"Jitsu" is used in terms like "kyo-jitsu" (falsehood / truth), although many people mistakenly render it as "kyo-jutsu", assuming that the second half just refers to "skill, art, technique" as mentioned above. Incorrect, in this case.

Shawn

Posted on: 2003/9/1 17:48
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Re: "jutsu" or "jitsu"?
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I'll try one by one.


Quote:
What is the corect way to write: "jutsu" or "jitsu"?


If you mean '術', it should be spelled as 'jutsu' (じゅつ).
If you mean '実', it should be spelled as 'jitsu' (じつ).
(As for the meanings of each Kanji, please consult a dictionary by yourself.)


Quote:
How is it pronounced in words like "ninjutsu" or "jujutsu"?


It is pronounced as 'jutsu' by most people now but some (older) people may pronounce it as 'jitsu'. In addition, this may depend on the district too. That's why Soke can enjoy his 'play on words' more easily than younger people like me.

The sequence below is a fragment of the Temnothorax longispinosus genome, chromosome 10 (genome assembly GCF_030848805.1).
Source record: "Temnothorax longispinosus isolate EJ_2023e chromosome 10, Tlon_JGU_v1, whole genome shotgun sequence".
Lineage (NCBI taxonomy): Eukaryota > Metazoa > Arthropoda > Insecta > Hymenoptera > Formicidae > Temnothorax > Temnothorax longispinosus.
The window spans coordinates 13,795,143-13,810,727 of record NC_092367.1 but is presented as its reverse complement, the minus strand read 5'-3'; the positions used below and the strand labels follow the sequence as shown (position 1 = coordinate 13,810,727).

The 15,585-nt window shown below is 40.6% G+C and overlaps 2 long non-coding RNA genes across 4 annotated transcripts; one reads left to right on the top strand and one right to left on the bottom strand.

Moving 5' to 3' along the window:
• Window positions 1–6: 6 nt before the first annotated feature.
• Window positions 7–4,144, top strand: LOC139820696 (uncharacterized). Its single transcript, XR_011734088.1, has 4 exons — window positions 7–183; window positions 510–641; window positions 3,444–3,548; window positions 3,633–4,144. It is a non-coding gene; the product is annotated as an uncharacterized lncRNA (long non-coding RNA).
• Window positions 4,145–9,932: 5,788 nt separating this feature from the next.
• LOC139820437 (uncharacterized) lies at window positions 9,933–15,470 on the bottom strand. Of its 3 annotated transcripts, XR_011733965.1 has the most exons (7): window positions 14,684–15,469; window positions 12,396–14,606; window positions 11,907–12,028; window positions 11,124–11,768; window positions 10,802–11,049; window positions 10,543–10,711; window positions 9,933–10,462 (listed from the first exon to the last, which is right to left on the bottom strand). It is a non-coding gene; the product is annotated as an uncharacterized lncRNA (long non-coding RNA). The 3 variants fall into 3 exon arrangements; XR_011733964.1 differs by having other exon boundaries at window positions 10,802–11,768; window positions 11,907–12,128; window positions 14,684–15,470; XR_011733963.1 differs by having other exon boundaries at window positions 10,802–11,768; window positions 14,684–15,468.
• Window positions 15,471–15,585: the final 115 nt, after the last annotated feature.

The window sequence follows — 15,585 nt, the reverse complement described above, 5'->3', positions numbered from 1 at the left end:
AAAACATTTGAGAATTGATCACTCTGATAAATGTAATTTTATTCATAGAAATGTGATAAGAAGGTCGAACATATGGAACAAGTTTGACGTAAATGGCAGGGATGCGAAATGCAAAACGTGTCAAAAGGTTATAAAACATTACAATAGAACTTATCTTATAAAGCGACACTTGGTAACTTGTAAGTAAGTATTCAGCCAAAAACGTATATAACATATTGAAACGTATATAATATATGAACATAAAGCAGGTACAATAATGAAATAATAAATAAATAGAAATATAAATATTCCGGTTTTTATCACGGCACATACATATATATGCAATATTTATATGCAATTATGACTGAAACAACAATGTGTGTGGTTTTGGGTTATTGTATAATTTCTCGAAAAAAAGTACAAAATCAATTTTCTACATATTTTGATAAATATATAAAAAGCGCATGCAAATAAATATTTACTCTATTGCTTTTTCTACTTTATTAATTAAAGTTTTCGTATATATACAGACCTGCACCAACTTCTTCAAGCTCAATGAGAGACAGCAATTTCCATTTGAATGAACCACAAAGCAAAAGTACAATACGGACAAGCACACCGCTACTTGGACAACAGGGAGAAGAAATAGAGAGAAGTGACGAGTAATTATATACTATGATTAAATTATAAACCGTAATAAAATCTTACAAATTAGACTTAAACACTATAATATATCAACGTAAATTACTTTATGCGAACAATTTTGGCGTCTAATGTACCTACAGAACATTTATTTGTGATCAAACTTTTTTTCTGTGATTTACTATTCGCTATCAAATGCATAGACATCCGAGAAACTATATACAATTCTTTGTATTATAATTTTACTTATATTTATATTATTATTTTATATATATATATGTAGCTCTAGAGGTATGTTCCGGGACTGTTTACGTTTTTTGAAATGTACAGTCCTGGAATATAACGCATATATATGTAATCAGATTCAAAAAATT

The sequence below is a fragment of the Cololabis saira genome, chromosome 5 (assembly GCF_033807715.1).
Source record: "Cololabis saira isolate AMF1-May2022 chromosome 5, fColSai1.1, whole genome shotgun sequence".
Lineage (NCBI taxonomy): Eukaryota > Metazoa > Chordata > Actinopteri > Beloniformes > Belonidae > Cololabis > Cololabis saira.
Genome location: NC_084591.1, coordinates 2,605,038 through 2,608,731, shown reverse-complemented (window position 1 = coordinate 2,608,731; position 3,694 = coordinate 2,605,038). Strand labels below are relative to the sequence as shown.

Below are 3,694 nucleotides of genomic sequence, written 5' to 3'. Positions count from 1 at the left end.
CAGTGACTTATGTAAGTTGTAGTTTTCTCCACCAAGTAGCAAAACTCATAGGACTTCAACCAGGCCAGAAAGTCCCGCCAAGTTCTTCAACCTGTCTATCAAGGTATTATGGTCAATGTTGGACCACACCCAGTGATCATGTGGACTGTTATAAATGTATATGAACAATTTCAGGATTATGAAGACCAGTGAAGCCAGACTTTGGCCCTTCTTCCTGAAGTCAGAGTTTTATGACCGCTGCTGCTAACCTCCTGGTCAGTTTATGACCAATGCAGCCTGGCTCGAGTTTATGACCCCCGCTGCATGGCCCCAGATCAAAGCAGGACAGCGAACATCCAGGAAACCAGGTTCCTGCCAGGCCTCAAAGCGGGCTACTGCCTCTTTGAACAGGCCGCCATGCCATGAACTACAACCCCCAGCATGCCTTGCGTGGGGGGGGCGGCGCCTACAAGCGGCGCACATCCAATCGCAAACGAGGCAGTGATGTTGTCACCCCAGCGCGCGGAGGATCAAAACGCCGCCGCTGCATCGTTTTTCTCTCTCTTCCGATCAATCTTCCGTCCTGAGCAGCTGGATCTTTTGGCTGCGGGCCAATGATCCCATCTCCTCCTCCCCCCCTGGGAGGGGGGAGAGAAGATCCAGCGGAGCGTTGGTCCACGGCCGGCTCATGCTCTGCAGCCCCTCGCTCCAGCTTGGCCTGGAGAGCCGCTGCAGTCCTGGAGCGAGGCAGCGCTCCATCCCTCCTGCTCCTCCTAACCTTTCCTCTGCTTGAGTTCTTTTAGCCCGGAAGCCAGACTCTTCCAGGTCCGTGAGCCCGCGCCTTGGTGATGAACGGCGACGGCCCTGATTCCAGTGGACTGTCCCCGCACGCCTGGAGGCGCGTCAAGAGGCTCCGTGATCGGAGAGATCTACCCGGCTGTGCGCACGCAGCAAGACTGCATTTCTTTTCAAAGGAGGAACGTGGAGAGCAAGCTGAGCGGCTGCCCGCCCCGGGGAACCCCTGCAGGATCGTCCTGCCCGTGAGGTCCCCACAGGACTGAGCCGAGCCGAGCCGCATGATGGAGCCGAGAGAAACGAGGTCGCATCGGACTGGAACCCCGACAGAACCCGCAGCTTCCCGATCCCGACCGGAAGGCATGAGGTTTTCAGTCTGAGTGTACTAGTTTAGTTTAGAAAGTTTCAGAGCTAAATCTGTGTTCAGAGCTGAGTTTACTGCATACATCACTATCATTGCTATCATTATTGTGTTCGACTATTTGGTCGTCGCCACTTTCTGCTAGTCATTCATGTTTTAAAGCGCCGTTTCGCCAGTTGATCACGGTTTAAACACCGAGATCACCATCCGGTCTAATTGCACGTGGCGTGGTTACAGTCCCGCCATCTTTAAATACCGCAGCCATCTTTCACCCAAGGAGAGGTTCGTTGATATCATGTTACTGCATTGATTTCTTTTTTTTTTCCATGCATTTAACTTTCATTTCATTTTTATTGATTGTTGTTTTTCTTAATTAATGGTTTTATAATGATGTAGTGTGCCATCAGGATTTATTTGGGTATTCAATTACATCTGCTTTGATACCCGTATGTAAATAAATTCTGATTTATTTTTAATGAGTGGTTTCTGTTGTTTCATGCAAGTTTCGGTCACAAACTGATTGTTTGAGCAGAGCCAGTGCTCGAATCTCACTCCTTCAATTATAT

cf. 'Jutte' has been pronounced as 'Jitte' by many people.

This often makes a confusion among those who don't know Japanese well. In fact, the spelling (Kana writing) of a word does not always show its exact pronuncitaion even in Japanese. I think we should be careful of this fact.

ex.) 'Alumin(i)um' is written as 'アルミニウム' (aruminium) but usually pronounced as 'アルミニューム' (aruminyuumu).


Quote:
jujutsu or jiujiutsu, jiu-jiutsu, jiujiutsu, jijitsu,... etc.?


'Jujutsu' looks best to me if you mean '柔術' but it is English-speaking people's business how you spell it in English.

The Japanese language has 3 Romaji systems -- Nihon-shiki, Kunrei-shiki, Hebon-shiki -- but English way is equal to none of them.
('jy' is just a wrong way done by those who don't know the Romaji systems well, FYI.)


HTH.


Posted on: 2003/9/2 1:21
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hi shawn,